Provided by: libperlbal-perl_1.80-3_all bug

NAME

       Perlbal::Manual::Management - Managing Perlbal on-the-fly

   VERSION
       Perlbal 1.78.

   DESCRIPTION
       How to configure a Perlbal "management" service for on-the-fly configuration and
       debugging.

   READ ME FIRST
       Please read Perlbal::Manual::Configuration first for a better explanation on how to
       configure Perlbal. This document will make much more sense after reading that.

   Setting up a management service
       You can create a management service in the following way:

           CREATE SERVICE mgmt
               SET role   = management
               SET listen = 127.0.0.1:16000
           ENABLE mgmt

       Consulting information with a browser

       If you access the management service (in this case, 127.0.0.1 on port 16000) with a
       browser you'll reach a page with information on the services that are enabled. You're also
       able to click those services and reach further information on each of them.

       Managing Perlbal via telnet

       If you telnet to the management service you get a connection that allows you manage your
       Perlbal's instance.

           $ telnet 127.0.0.1 16000
           Trying 127.0.0.1...
           Connected to 127.0.0.1.
           Escape character is '^]'.

       You now have access to several commands (which are case insensitive):

       Admin Commands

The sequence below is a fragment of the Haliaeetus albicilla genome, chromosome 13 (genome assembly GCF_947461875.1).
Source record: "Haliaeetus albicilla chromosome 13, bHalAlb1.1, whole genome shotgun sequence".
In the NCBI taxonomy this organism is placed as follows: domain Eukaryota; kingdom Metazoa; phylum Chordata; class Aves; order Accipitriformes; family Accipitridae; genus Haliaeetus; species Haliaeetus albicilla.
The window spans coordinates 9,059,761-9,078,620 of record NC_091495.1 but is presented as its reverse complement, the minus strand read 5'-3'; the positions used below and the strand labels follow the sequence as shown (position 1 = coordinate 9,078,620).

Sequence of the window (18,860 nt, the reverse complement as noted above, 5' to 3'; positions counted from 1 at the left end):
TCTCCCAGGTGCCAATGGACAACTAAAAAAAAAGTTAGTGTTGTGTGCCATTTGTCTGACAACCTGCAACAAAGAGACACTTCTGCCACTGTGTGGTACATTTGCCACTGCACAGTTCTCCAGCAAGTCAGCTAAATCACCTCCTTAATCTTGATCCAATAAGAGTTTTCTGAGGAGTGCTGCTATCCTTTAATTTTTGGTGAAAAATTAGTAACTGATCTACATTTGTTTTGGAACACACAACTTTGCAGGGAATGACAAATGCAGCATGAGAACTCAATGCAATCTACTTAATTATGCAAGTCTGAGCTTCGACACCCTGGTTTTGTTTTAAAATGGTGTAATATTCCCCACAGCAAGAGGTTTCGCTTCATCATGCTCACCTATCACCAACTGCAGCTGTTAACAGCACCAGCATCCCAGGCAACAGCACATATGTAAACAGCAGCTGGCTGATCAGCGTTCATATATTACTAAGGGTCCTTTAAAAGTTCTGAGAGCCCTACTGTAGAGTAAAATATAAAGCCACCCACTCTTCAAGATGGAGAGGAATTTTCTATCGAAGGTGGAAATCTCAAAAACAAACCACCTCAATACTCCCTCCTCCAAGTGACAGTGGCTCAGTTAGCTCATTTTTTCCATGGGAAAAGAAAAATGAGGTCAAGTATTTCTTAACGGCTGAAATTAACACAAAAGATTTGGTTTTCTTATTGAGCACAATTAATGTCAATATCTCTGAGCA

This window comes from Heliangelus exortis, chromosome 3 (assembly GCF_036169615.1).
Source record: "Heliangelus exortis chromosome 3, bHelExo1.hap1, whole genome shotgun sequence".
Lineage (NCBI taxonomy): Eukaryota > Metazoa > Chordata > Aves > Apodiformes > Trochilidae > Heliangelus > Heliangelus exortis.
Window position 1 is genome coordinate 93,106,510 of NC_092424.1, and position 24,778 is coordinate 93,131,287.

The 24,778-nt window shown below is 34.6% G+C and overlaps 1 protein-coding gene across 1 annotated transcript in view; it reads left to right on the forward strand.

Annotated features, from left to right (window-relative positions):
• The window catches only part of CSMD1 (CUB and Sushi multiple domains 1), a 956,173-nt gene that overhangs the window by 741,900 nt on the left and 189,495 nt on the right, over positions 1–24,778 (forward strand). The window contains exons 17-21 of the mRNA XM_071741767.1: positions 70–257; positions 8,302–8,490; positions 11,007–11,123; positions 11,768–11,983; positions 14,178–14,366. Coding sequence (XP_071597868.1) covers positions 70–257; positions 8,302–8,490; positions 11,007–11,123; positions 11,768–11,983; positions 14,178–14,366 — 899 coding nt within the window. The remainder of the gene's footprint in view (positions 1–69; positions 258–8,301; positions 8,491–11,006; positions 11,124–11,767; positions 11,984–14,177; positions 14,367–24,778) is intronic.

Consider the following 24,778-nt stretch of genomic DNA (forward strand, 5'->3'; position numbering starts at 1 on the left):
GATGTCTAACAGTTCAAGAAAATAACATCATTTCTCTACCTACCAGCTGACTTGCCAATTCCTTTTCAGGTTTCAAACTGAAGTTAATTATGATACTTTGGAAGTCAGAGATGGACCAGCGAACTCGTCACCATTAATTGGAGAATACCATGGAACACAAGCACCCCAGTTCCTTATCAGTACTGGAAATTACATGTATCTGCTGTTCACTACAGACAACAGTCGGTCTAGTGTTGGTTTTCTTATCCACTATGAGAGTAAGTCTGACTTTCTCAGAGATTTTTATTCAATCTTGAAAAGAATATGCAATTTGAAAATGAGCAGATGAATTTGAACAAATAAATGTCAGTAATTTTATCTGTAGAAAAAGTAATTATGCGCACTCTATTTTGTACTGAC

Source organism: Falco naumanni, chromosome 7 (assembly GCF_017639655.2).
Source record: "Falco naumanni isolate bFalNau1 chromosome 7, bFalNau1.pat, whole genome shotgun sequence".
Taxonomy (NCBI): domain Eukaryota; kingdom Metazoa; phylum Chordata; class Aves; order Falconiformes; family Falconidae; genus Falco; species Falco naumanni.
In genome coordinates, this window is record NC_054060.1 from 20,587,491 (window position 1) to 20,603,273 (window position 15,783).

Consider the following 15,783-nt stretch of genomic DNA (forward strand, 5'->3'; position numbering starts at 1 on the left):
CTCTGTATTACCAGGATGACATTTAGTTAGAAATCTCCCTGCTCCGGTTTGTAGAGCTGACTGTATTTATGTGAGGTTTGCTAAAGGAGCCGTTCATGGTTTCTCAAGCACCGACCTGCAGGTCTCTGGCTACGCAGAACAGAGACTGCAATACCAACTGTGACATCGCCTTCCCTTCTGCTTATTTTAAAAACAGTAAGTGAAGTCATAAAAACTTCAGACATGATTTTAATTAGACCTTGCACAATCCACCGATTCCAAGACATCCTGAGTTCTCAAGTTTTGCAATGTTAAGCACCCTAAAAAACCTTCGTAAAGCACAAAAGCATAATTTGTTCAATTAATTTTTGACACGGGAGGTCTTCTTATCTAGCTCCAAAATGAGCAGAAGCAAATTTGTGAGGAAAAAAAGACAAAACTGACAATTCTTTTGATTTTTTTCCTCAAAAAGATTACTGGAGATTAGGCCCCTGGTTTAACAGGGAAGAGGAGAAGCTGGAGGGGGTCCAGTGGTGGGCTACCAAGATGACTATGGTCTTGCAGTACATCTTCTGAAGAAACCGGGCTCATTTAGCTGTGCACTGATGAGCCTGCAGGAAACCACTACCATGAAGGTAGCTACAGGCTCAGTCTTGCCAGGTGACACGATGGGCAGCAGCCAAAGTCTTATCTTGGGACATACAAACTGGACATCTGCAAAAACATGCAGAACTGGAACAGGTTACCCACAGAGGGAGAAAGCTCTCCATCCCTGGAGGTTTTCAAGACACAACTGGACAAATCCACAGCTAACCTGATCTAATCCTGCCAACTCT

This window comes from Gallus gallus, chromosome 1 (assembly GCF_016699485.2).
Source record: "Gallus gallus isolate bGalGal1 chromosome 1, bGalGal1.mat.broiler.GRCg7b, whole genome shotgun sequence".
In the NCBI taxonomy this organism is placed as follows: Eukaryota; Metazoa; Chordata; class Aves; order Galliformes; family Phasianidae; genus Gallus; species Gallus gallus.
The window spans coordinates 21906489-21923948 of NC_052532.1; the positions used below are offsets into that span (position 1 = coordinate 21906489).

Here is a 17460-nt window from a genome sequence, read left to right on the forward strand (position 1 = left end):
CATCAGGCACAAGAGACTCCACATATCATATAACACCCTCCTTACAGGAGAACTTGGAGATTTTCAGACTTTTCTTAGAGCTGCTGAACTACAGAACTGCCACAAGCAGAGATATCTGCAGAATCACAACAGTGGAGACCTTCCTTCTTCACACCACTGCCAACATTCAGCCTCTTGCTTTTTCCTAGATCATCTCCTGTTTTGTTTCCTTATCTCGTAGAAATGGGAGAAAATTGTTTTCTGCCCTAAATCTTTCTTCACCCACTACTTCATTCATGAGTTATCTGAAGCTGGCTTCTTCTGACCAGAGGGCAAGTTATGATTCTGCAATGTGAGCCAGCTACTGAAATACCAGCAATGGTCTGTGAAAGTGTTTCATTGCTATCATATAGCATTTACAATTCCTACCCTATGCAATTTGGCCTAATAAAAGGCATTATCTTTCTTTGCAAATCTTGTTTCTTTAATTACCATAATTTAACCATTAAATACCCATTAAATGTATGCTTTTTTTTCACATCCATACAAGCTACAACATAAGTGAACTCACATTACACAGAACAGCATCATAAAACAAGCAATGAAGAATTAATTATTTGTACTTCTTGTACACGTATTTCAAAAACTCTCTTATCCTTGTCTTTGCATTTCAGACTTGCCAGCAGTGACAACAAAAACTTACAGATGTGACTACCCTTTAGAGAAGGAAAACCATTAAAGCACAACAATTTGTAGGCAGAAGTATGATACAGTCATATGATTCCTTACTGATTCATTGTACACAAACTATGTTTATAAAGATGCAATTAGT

create pool <name>
       create service <name>
           Creates a pool or a service.

               create pool my_new_pool

               create service my_new_service

       disable <service>
           Disables a service (stops listening).

               disable my_service

           Note that you can not disable "management" services.

       enable <service>
           Enables a service (starts listening).

               enable my_service

       header <service> insert <header>:<value>
       header <service> remove <header>
           Inserts or removes headers from the request before they're passed on to the backend.

           When adding headers you must state the value:

               header my_service insert x-myamazingheader:myamazingvalue

           When removing headers you don't need the state any value, the header will be removed
           regardless of the value it holds:

               header my_service remove Connection

           Note: the usage of "x-" in the beginning of your header is not required, but the